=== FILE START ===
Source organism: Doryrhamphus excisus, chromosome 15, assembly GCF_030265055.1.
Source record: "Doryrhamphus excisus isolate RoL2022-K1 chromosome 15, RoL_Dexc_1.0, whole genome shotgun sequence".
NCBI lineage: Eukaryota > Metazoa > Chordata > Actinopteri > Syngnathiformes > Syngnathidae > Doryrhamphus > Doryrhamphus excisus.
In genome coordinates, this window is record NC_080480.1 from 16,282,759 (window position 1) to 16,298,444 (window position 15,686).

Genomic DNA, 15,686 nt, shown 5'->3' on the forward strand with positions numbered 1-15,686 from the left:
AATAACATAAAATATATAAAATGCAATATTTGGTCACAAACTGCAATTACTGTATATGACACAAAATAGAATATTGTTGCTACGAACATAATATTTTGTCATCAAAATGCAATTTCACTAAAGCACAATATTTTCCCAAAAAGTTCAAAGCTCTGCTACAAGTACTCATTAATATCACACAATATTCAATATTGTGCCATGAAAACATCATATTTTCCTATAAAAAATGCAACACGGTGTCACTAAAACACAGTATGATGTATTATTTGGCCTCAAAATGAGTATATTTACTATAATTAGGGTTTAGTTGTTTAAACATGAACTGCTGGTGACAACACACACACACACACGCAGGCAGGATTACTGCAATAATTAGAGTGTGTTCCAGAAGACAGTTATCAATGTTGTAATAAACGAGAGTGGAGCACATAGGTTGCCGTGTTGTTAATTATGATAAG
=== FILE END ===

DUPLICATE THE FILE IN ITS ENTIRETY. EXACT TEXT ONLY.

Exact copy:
Source organism: Doryrhamphus excisus, chromosome 15, assembly GCF_030265055.1.
Source record: "Doryrhamphus excisus isolate RoL2022-K1 chromosome 15, RoL_Dexc_1.0, whole genome shotgun sequence".
NCBI lineage: Eukaryota > Metazoa > Chordata > Actinopteri > Syngnathiformes > Syngnathidae > Doryrhamphus > Doryrhamphus excisus.
In genome coordinates, this window is record NC_080480.1 from 16,282,759 (window position 1) to 16,298,444 (window position 15,686).

Genomic DNA, 15,686 nt, shown 5'->3' on the forward strand with positions numbered 1-15,686 from the left:
AATAACATAAAATATATAAAATGCAATATTTGGTCACAAACTGCAATTACTGTATATGACACAAAATAGAATATTGTTGCTACGAACATAATATTTTGTCATCAAAATGCAATTTCACTAAAGCACAATATTTTCCCAAAAAGTTCAAAGCTCTGCTACAAGTACTCATTAATATCACACAATATTCAATATTGTGCCATGAAAACATCATATTTTCCTATAAAAAATGCAACACGGTGTCACTAAAACACAGTATGATGTATTATTTGGCCTCAAAATGAGTATATTTACTATAATTAGGGTTTAGTTGTTTAAACATGAACTGCTGGTGACAACACACACACACACACGCAGGCAGGATTACTGCAATAATTAGAGTGTGTTCCAGAAGACAGTTATCAATGTTGTAATAAACGAGAGTGGAGCACATAGGTTGCCGTGTTGTTAATTATGATAAG